Holy Saturday:Sitting in Solitude with Mary

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“Our Lady of Solitude” by Kathy Lane

Many, many titles are traditionally afforded to the Blessed Virgin Mary.

Our Lady, Queen of Heaven. Our Lady of Good Counsel. Our Lady of Guadalupe Our Lady of Perpetual Help Our Lady, Star of the Sea

I was introduced to a new title this morning: Our Lady of Solitude or, more properly, Nuestra Señora de la Soledad.

This Marian attribute is popular in Spanish-speaking places, especially parts of Spain, Mexico, Portugal, and the Philippines where she is the patroness.

This attribute of Mary is given based on her experiences today, Holy Saturday. For the first time in more than three decades, her beloved son is not with her. Not only is her son missing, but he is dead—murdered, executed—and sealed in a cold, dark tomb.

She is alone.

The disciples dispersed after the crucifixion, each dealing with the crushing blow of Good Friday in her or his own way. I imagine that some of them ran off in solitude as well, needing the space and the silence to process their great grief. I imagine some of them went together, holed up in a house, telling stories of the good, old days—the days of healing and teaching and ministering, the days before the entry into Jerusalem, the days before the trial and the crucifixion.

But not Mary. She is alone this morning.

And she is alone tomorrow morning also.

The Easter narrative shows the Magdalene, the Apostle to the Apostles, going to the tomb early in the morning, finding the body removed, and running to tell Peter and John.

But not Mary. Not the mother of their teacher and friend. Not the one whose body formed Jesus, whose body carried Jesus, whose body birthed Jesus, whose body nursed Jesus.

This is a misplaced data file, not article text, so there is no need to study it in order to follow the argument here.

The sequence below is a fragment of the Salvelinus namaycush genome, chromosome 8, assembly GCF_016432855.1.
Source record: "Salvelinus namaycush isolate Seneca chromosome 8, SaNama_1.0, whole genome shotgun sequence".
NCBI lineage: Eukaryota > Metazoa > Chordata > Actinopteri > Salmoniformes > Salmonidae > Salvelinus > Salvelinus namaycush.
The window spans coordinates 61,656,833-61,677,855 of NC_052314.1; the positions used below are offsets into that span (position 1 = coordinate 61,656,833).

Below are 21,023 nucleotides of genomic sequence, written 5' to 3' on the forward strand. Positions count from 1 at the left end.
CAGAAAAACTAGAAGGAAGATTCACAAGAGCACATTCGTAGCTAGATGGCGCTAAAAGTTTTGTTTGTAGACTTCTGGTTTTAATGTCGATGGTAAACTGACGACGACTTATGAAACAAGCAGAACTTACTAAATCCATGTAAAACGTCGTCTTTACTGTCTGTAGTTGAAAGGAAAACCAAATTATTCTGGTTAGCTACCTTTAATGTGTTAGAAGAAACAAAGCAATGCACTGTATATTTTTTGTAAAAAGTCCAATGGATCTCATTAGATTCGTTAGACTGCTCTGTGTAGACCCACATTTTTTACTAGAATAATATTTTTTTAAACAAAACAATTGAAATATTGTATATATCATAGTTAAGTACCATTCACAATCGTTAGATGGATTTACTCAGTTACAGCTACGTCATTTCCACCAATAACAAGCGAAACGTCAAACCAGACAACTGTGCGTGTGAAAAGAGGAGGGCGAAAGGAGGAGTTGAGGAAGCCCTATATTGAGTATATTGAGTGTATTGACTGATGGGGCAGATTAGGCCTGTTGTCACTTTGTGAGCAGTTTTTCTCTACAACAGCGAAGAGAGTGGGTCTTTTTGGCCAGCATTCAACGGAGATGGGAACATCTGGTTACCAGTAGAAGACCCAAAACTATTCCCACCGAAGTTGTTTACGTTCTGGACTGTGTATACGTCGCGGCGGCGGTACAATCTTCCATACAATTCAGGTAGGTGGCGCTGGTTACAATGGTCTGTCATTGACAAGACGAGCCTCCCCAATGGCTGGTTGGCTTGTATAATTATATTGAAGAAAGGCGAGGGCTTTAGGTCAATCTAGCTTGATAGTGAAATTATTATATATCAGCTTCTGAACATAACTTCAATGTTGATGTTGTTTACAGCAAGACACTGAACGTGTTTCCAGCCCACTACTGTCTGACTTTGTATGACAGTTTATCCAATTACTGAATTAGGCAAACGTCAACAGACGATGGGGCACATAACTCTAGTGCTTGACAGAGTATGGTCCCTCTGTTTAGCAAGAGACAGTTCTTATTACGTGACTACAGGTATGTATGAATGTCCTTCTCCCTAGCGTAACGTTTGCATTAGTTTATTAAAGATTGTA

Not the one whose body quaked and collapsed when Jesus hung on the cross, bloody and water flowing from the wound in his side.

Mary, more than any other, knows what it is like to be alone, confused, and afraid. She joins us in our sorrow, in our confusion, in our loneliness.

She joins us when the world doesn’t make sense, when the world actively seeks to hurt and to harm and to crush and to bruise and to maim and to kill and to crucify.

She joins Jamar Clark, Matthew Shepherd, Sandra Bland, LGBT teens and children who take their lives, the people of Flint, Michigan.

And she joins me. My life has been marked by anxiety and melancholy, especially in the last few years. The worst part of living with anxiety, I think, is the regular sense of dread. No matter how well I manage it (and I do generally manage it really well), I know in a deep part of my psyche that something could trigger the anxiety at any moment and I’ll be plunged into a really terrifying, painful experience. This is a very lonely place. Regardless of the beautiful support system I have–the wonderful friends, the compassion professionals, the wise mentors–deep loneliness absolutely accompanies anxiety for me.

While the Blessed Virgin Mary’s experience of dread and loneliness is not an excuse to ignore the tragedies of the world and the tragedies of my own life, it is reassuring to know that she joins me because she knows what I am going through.

So on this Holy Saturday, while the Church waits in anticipation for the brilliance of the Resurrection (and while Jesus is descending to Hell to open a good, old-fashioned can of whoop ass on the powers of Evil), I’m very content to sit here in the darkness, in the pain, in the anxiety, in the horror with my Mother–with the Mother of the Church, the Mother of Solitude–trusting that, on this day, more is spoken in silence than in words.

 

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